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Lifelong physical activity increases bone density in men

Date:
February 11, 2016
Source:
University of Missouri Health
Summary:
Men have many reasons to add high-impact and resistance training to their exercise regimens; these reasons include building muscle and shedding fat. Now a researcher has determined another significant benefit to these activities: building bone mass. The study found that individuals who continuously participated in high-impact activities, such as jogging and tennis, during adolescence and young adulthood, had greater hip and lumbar spine bone mineral density than those who did not.
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Men have many reasons to add high-impact and resistance training to their exercise regimens; these reasons include building muscle and shedding fat. Now a University of Missouri researcher has determined another significant benefit to these activities: building bone mass. The study found that individuals who continuously participated in high-impact activities, such as jogging and tennis, during adolescence and young adulthood, had greater hip and lumbar spine bone mineral density than those who did not.

"While osteoporosis is commonly associated with only post-menopausal women, it is, in fact, a serious issue for men as well," said Pamela Hinton, associate professor in the Department of Nutrition and Exercise Physiology in the MU College of Human Environmental Sciences. "Indeed, research has shown that the consequences of osteoporosis can be much worse for men, as they are less likely to be diagnosed and are at a greater mortality risk from fractures that occur as a result of a fall."

In studying factors that protect against osteoporosis for men, Hinton aimed to understand the connection between bone-loading exercise during adolescence and young adulthood when the skeleton is still growing and bone mass in middle age. In the study, Hinton analyzed data from the physical histories of 203 males aged 30-65 years. Participants' sports and exercise histories varied, both in type and level of activity, and the length of time spent doing various physical activities also differed.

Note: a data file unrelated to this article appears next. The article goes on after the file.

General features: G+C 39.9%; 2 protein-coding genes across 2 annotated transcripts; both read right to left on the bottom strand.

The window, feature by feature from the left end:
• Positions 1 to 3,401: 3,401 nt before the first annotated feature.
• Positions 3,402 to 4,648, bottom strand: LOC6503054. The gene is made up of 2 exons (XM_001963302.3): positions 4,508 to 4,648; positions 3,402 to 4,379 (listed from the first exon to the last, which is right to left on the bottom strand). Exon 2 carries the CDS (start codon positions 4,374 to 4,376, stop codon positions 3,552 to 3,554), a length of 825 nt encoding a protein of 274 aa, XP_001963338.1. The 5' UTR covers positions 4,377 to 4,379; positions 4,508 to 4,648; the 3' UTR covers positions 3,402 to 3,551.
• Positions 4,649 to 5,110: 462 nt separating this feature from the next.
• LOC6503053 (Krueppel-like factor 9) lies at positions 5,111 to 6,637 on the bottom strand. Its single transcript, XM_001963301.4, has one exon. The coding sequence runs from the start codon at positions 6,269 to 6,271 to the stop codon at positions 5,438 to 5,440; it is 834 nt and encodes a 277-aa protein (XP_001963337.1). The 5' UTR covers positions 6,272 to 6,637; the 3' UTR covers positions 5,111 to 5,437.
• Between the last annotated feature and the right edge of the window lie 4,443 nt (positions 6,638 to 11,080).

Hinton's research found that exercise-associated bone loading during adolescence and young adulthood benefited bone density in adulthood. Moreover, she found that high-impact activity during growth and adulthood is an important determinant for bone health later in life.

"The most important take-away is that if you are healthy, it is never too late to begin high-impact activities or resistance training to improve bone mineral density," Hinton said. "While activity during skeletal growth is significant, we also saw positive associations between such physical activity and bone density at all ages. So even middle-aged men who spent their teenage years sitting on the couch could see benefits from beginning a bone-strengthening exercise program."

The study, "Physical activity-associated bone loading during adolescence and young adulthood is positively associated with adult bone mineral density in men," was published in the American Journal of Men's Health.


Story Source:

The above post is reprinted from materials provided by University of Missouri Health. Note: Materials may be edited for content and length.


Journal Reference:

  1. M. A. Strope, P. Nigh, M. I. Carter, N. Lin, J. Jiang, P. S. Hinton. Physical Activity-Associated Bone Loading During Adolescence and Young Adulthood Is Positively Associated With Adult Bone Mineral Density in Men. American Journal of Men's Health, 2014; 9 (6): 442 DOI: 10.1177/1557988314549749

Cite This Page:

University of Missouri Health. "Lifelong physical activity increases bone density in men." ScienceDaily. ScienceDaily, 11 February 2016. <www.sciencedaily.com/releases/2016/02/160211143112.htm>.
University of Missouri Health. (2016, February 11). Lifelong physical activity increases bone density in men. ScienceDaily. Retrieved July 26, 2016 from www.sciencedaily.com/releases/2016/02/160211143112.htm
University of Missouri Health. "Lifelong physical activity increases bone density in men." ScienceDaily. www.sciencedaily.com/releases/2016/02/160211143112.htm (accessed July 26, 2016).

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